The Lady and the Unicorn

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The Lady and the Unicorn: À mon seul désir (Musée national du Moyen Âge, Paris)

The Lady and the Unicorn (French: La Dame à la licorne) is the modern title given to a series of six tapestries created in the style of mille-fleurs (meaning: "thousand flowers") and woven in Flanders from wool and silk, from designs ("cartoons") drawn in Paris around 1500.[1] The set, on display in the Musée de Cluny in Paris, is often considered one of the greatest works of art of the Middle Ages in Europe.

Five of the tapestries are commonly interpreted as depicting the five senses – taste, hearing, sight, smell, and touch. The sixth displays the words "À mon seul désir". The tapestry's meaning is obscure, but has been interpreted as representing love or understanding. Each of the six tapestries depicts a noble lady with the unicorn on her left and a lion on her right; some include a monkey in the scene.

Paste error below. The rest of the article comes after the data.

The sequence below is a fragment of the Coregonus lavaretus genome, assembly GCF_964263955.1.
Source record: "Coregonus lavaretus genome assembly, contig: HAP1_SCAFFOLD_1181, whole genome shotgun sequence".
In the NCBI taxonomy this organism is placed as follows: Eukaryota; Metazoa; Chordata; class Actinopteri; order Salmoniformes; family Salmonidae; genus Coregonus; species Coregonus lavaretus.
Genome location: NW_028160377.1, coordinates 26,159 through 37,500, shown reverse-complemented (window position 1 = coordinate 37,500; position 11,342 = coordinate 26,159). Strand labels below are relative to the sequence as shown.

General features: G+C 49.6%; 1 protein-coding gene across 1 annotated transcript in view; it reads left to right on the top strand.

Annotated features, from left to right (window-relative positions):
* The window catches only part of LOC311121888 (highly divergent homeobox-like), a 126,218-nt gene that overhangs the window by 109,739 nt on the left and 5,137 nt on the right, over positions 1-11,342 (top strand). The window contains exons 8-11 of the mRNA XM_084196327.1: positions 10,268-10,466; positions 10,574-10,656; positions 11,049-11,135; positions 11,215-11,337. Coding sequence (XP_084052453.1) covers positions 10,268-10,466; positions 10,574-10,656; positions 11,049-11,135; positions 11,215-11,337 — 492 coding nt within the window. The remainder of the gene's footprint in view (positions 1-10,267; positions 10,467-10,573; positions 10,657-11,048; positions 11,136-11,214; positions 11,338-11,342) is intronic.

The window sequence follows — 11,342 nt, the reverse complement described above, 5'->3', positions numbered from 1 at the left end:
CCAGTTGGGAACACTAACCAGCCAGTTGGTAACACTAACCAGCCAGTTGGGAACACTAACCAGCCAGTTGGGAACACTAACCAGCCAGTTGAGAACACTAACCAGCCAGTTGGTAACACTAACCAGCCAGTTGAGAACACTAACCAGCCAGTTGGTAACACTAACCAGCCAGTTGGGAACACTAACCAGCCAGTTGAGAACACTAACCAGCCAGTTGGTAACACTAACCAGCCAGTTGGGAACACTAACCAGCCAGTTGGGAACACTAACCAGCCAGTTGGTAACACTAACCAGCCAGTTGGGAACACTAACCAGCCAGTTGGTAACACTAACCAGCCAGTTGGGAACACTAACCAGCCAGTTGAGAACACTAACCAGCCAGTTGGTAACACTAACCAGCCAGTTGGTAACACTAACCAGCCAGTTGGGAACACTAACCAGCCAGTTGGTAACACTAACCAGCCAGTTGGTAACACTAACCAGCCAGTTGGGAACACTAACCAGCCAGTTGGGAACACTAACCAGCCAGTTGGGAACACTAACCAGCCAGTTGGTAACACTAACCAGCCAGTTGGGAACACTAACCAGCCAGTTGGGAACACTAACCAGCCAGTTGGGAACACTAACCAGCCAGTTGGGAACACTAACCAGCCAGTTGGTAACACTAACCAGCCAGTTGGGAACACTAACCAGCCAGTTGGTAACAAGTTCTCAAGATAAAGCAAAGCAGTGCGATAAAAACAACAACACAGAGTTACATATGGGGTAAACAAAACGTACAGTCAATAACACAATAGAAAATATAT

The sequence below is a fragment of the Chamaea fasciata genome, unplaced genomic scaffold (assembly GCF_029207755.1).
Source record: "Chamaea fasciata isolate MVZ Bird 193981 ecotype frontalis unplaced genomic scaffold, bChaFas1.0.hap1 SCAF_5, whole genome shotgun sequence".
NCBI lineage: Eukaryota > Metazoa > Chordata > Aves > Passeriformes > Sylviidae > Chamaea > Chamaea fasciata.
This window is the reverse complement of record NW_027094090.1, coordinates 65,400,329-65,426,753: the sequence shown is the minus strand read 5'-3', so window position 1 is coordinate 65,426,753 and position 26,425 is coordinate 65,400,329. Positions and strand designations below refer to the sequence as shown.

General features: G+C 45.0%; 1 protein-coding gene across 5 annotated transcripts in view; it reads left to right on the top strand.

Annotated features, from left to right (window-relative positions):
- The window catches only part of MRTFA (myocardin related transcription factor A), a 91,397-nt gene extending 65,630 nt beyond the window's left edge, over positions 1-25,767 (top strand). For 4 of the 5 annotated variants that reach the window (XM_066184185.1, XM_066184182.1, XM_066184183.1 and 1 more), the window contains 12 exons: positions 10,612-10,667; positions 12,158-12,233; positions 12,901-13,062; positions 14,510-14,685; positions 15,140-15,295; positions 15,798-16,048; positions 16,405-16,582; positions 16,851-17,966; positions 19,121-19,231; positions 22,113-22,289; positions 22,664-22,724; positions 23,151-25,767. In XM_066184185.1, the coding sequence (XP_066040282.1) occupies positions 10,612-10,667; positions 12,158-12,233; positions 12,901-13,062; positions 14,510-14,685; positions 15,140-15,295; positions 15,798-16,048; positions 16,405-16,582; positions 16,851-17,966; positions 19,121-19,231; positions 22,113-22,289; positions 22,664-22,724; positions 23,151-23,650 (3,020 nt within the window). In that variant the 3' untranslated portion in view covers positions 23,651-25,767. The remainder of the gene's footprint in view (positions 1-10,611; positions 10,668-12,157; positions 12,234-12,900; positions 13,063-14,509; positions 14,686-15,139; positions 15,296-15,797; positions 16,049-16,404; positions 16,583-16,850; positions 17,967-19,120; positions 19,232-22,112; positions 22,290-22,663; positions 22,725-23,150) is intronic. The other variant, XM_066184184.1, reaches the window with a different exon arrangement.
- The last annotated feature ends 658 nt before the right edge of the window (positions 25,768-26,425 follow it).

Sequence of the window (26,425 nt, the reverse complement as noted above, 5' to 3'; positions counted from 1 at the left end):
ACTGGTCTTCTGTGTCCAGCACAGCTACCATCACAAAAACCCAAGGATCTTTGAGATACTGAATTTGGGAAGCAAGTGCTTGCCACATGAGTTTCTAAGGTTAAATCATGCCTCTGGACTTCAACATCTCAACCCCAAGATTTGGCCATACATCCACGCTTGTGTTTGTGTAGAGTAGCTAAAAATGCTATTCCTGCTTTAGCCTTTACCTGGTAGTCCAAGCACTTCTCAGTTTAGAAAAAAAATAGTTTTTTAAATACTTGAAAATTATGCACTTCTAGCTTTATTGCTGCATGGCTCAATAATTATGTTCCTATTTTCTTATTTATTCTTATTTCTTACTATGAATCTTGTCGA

Edmond du Sommerard, curator of the Musée de Cluny, who bought the tapestries

The tapestries were rediscovered in 1841 by Prosper Mérimée in Boussac castle (owned at the time by the subprefect of the Creuse) where they had been suffering damage from their storage conditions. In 1844 the novelist George Sand saw them and brought public attention to the tapestries in her works at the time (most notably in her novel Jeanne), in which she correctly dated them to the end of the fifteenth century, using the ladies' costumes for reference.[2] Nevertheless, the tapestries continued to be threatened by damp and mold until 1863, when they were bought by Edmond du Sommerard curator of the Musée de Cluny in Paris where careful conservation has restored them nearly to their former glory and where it is still on display.

Content and themes[edit]

The subject of the tapestries are complex, and scholars "now (generally) agree that they present a meditation on earthly pleasures and courtly culture, offered through an allegory of the senses."[3]